James gets Help

James gets Help image

Social services were on the brink of taking James’s child into care after his partner committed a series of assaults that led to her arrest.

James’ partner was suffering from post natal depression and struggling to cope. During arguments, she occasionally physically assaulted James*. But the major flashpoint came when she assaulted James’ mother.

Social services placed the child with James’ parents, restricted him to a visit lasting an hour a week, and recommended he complete a programme called Help that is run by the Merseyside Community Rehabilitation Company (M CRC).

Help is aimed at men who have either committed domestic abuse or who could be considered as likely to do so. James was resistant to starting the course because he did not believe he was ever going to lash out.

He said: “I refused at first, but how could I not do it if it meant I could see more of my son? I thought it was going to be a waste of time. I was the victim. It was my mum who got hurt.”

The couple split up over the assault. Social services had also flagged serious concerns about James’ chronic cannabis consumption, which was averaging a dozen joints a day.

Roy Cook, interventions lead, co-facilitates Help at offices across M CRC with his colleague Cindy Green.

James said: “As I started to hear the conversations from other men on the course it began to make sense. I understood why my ex-partner became violent, and how my actions had contributed to making her more violent.

“I see how it was a two-way thing. I wasn’t blameless. I could’ve reacted better.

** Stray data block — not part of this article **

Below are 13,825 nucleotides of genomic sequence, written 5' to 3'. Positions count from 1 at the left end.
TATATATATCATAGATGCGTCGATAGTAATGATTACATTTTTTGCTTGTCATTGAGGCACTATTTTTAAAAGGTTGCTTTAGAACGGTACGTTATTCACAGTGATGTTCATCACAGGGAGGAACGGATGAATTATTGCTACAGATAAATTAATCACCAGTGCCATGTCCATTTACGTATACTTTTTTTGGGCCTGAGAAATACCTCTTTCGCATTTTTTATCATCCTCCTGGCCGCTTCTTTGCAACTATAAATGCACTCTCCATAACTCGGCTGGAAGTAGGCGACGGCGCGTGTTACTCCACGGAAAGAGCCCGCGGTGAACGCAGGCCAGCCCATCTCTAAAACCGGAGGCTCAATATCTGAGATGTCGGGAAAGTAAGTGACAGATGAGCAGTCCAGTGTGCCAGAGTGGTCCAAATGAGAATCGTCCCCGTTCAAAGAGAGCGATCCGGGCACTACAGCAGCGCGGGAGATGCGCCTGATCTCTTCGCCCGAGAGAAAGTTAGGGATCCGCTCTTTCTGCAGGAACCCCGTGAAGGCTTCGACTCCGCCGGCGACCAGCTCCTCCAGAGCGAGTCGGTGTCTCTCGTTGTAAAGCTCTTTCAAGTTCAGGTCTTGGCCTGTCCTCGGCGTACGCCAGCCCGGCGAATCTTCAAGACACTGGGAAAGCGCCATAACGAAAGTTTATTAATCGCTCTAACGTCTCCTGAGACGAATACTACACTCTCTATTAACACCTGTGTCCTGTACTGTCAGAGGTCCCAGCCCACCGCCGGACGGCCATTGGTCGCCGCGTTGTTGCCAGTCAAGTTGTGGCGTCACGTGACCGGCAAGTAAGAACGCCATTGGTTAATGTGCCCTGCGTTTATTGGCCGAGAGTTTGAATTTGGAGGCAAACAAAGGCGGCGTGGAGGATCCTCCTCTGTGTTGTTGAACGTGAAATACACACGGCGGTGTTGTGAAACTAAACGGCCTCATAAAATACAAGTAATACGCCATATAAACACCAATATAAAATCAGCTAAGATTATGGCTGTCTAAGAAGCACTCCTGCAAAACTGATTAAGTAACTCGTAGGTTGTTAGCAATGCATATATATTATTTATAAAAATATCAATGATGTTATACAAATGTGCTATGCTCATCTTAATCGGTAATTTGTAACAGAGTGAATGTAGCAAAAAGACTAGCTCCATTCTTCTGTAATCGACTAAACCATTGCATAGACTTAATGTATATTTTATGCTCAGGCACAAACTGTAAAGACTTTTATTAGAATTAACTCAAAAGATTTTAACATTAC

“Help made sense. I got stuck into it and really learnt about empathy. Empathy is powerful, and it really woke me up.

“I realised what she had been going through, she’d seen her parents being violent – she’d had a bad upbringing. I’d not made allowances for that.

“We’d been afraid to reach out for professional help because we didn’t want our child taken away.”

James was also referred to Addaction to help him tackle his cannabis usage. Ordered by the courts to quit or face losing his child, James took the only option.

He said: “As I reduced, and as I continued with Help, things slowly fell into place. I also got a lot of support from Roy when not everything went my way.

“Help was eye-opening. I heard from men of all different ages, about their situations, their perspectives. It was like a puzzle, I was putting all the bits of information I took from Help and from the other participants and was putting all the bits together.

“I ended up looking forward to attending the sessions. It made me feel more relaxed in dealings with my social worker.”

After a long battle James now shares custody of his child with his ex-partner. Both he and his ex-partner are on much better terms.

Roy said: “James learnt that when someone is vulnerable they are much more likely to be damaged by domestic discord. He quickly recognised that his partner needed his support not criticism and that this criticism made things much worse.

“He has done so well. We are all enormously proud of the progress he has made. He built on that early momentum and it’s to his immense credit that he kept that momentum going.

“Programmes cannot change anyone who doesn’t want to change. They act as a catalyst. And when people like James are exposed at the right time to that catalyst, the transformation can be stunning if built upon’

“Thanks to quitting cannabis he is far more comfortable in his own skin, fresher, clearer thinking. Discussion in the group helped him to understand that whilst he viewed cannabis as a ‘little thing’ the Court didn’t and this ‘little thing’ was threatening the most important thing to him – life with his son. Understanding that was key. The understanding came from the group sessions but it was him who turned the talk to action. He is a fantastic ambassador for what can be achieved and I’m glad Help has been able to play a part .”

James now volunteers with MCRC.

James added: “I’d say to anyone starting Help, ‘approach it with an open mind. It might not be what you want, but see if things strike a chord, and if they do, try to focus on them while the rest fits into place’.

“I was nervous at first talking to others about my experience. But if what I’ve come through can help others, I want to do it.”

James* is not his real name.